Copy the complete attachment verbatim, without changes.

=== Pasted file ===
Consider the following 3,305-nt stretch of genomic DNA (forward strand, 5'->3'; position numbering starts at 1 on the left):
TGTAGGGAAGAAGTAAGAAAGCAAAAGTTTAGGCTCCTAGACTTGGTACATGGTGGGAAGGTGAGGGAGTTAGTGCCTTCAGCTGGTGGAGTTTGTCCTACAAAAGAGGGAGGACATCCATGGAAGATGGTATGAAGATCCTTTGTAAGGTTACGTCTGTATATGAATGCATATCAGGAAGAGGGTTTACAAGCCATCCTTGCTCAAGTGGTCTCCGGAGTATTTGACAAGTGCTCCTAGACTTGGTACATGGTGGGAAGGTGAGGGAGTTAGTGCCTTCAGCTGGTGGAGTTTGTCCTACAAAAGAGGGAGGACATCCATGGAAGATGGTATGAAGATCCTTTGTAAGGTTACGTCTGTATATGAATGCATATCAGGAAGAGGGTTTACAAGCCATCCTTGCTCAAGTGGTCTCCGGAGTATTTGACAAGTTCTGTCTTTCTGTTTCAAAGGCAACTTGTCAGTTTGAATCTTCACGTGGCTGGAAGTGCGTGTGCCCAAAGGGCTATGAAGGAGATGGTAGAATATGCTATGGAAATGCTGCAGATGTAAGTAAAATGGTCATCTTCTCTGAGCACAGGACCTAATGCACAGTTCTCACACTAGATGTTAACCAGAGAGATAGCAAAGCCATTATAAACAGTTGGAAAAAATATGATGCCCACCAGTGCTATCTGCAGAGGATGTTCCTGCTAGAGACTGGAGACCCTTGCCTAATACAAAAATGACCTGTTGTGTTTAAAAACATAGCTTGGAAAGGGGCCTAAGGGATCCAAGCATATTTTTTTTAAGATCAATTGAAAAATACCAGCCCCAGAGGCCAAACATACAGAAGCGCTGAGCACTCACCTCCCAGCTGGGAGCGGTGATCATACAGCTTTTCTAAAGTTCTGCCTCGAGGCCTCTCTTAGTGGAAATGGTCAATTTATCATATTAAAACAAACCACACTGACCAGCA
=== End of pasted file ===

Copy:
Consider the following 3,305-nt stretch of genomic DNA (forward strand, 5'->3'; position numbering starts at 1 on the left):
TGTAGGGAAGAAGTAAGAAAGCAAAAGTTTAGGCTCCTAGACTTGGTACATGGTGGGAAGGTGAGGGAGTTAGTGCCTTCAGCTGGTGGAGTTTGTCCTACAAAAGAGGGAGGACATCCATGGAAGATGGTATGAAGATCCTTTGTAAGGTTACGTCTGTATATGAATGCATATCAGGAAGAGGGTTTACAAGCCATCCTTGCTCAAGTGGTCTCCGGAGTATTTGACAAGTGCTCCTAGACTTGGTACATGGTGGGAAGGTGAGGGAGTTAGTGCCTTCAGCTGGTGGAGTTTGTCCTACAAAAGAGGGAGGACATCCATGGAAGATGGTATGAAGATCCTTTGTAAGGTTACGTCTGTATATGAATGCATATCAGGAAGAGGGTTTACAAGCCATCCTTGCTCAAGTGGTCTCCGGAGTATTTGACAAGTTCTGTCTTTCTGTTTCAAAGGCAACTTGTCAGTTTGAATCTTCACGTGGCTGGAAGTGCGTGTGCCCAAAGGGCTATGAAGGAGATGGTAGAATATGCTATGGAAATGCTGCAGATGTAAGTAAAATGGTCATCTTCTCTGAGCACAGGACCTAATGCACAGTTCTCACACTAGATGTTAACCAGAGAGATAGCAAAGCCATTATAAACAGTTGGAAAAAATATGATGCCCACCAGTGCTATCTGCAGAGGATGTTCCTGCTAGAGACTGGAGACCCTTGCCTAATACAAAAATGACCTGTTGTGTTTAAAAACATAGCTTGGAAAGGGGCCTAAGGGATCCAAGCATATTTTTTTTAAGATCAATTGAAAAATACCAGCCCCAGAGGCCAAACATACAGAAGCGCTGAGCACTCACCTCCCAGCTGGGAGCGGTGATCATACAGCTTTTCTAAAGTTCTGCCTCGAGGCCTCTCTTAGTGGAAATGGTCAATTTATCATATTAAAACAAACCACACTGACCAGCA